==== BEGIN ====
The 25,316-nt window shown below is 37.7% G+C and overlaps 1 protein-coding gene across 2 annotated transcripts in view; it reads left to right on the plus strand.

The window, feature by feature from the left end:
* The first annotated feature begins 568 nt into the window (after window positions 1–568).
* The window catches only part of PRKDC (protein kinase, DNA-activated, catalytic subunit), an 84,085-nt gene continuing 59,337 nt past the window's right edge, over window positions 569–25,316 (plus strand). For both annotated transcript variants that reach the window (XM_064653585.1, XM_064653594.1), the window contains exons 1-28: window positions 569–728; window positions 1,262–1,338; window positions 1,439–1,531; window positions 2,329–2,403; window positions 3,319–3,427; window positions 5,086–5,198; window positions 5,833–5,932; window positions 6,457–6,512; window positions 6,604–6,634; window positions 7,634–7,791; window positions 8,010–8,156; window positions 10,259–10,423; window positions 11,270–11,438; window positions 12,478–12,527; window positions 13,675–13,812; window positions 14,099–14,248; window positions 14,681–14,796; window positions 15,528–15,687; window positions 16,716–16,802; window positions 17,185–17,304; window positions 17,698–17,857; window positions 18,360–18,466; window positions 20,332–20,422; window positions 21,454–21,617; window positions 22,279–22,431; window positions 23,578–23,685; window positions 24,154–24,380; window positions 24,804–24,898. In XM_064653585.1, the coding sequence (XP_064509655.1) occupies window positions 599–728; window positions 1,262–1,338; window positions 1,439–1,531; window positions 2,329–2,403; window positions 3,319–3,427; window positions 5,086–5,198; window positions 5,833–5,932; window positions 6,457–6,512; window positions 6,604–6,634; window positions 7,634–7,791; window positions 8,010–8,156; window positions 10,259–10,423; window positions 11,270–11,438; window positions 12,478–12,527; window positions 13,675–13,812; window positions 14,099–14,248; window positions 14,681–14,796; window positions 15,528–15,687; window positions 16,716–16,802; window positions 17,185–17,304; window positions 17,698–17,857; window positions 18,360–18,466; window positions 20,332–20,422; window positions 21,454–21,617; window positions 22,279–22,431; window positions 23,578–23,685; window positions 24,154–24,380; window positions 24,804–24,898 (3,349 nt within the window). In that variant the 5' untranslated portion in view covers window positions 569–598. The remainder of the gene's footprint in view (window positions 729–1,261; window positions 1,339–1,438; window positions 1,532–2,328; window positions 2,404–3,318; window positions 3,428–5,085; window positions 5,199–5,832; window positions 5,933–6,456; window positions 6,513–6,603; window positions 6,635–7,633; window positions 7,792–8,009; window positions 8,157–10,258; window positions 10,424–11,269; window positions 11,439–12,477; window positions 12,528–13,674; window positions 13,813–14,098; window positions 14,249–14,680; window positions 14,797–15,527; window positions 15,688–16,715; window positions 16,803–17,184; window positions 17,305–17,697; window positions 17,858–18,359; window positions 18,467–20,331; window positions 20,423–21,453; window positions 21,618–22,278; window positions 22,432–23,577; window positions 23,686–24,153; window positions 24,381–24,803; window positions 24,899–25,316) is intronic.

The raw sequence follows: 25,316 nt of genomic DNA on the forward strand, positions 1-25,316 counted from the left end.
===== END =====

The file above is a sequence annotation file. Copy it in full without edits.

The 25,316-nt window shown below is 37.7% G+C and overlaps 1 protein-coding gene across 2 annotated transcripts in view; it reads left to right on the plus strand.

The window, feature by feature from the left end:
* The first annotated feature begins 568 nt into the window (after window positions 1–568).
* The window catches only part of PRKDC (protein kinase, DNA-activated, catalytic subunit), an 84,085-nt gene continuing 59,337 nt past the window's right edge, over window positions 569–25,316 (plus strand). For both annotated transcript variants that reach the window (XM_064653585.1, XM_064653594.1), the window contains exons 1-28: window positions 569–728; window positions 1,262–1,338; window positions 1,439–1,531; window positions 2,329–2,403; window positions 3,319–3,427; window positions 5,086–5,198; window positions 5,833–5,932; window positions 6,457–6,512; window positions 6,604–6,634; window positions 7,634–7,791; window positions 8,010–8,156; window positions 10,259–10,423; window positions 11,270–11,438; window positions 12,478–12,527; window positions 13,675–13,812; window positions 14,099–14,248; window positions 14,681–14,796; window positions 15,528–15,687; window positions 16,716–16,802; window positions 17,185–17,304; window positions 17,698–17,857; window positions 18,360–18,466; window positions 20,332–20,422; window positions 21,454–21,617; window positions 22,279–22,431; window positions 23,578–23,685; window positions 24,154–24,380; window positions 24,804–24,898. In XM_064653585.1, the coding sequence (XP_064509655.1) occupies window positions 599–728; window positions 1,262–1,338; window positions 1,439–1,531; window positions 2,329–2,403; window positions 3,319–3,427; window positions 5,086–5,198; window positions 5,833–5,932; window positions 6,457–6,512; window positions 6,604–6,634; window positions 7,634–7,791; window positions 8,010–8,156; window positions 10,259–10,423; window positions 11,270–11,438; window positions 12,478–12,527; window positions 13,675–13,812; window positions 14,099–14,248; window positions 14,681–14,796; window positions 15,528–15,687; window positions 16,716–16,802; window positions 17,185–17,304; window positions 17,698–17,857; window positions 18,360–18,466; window positions 20,332–20,422; window positions 21,454–21,617; window positions 22,279–22,431; window positions 23,578–23,685; window positions 24,154–24,380; window positions 24,804–24,898 (3,349 nt within the window). In that variant the 5' untranslated portion in view covers window positions 569–598. The remainder of the gene's footprint in view (window positions 729–1,261; window positions 1,339–1,438; window positions 1,532–2,328; window positions 2,404–3,318; window positions 3,428–5,085; window positions 5,199–5,832; window positions 5,933–6,456; window positions 6,513–6,603; window positions 6,635–7,633; window positions 7,792–8,009; window positions 8,157–10,258; window positions 10,424–11,269; window positions 11,439–12,477; window positions 12,528–13,674; window positions 13,813–14,098; window positions 14,249–14,680; window positions 14,797–15,527; window positions 15,688–16,715; window positions 16,803–17,184; window positions 17,305–17,697; window positions 17,858–18,359; window positions 18,467–20,331; window positions 20,423–21,453; window positions 21,618–22,278; window positions 22,432–23,577; window positions 23,686–24,153; window positions 24,381–24,803; window positions 24,899–25,316) is intronic.

The raw sequence follows: 25,316 nt of genomic DNA on the forward strand, positions 1-25,316 counted from the left end.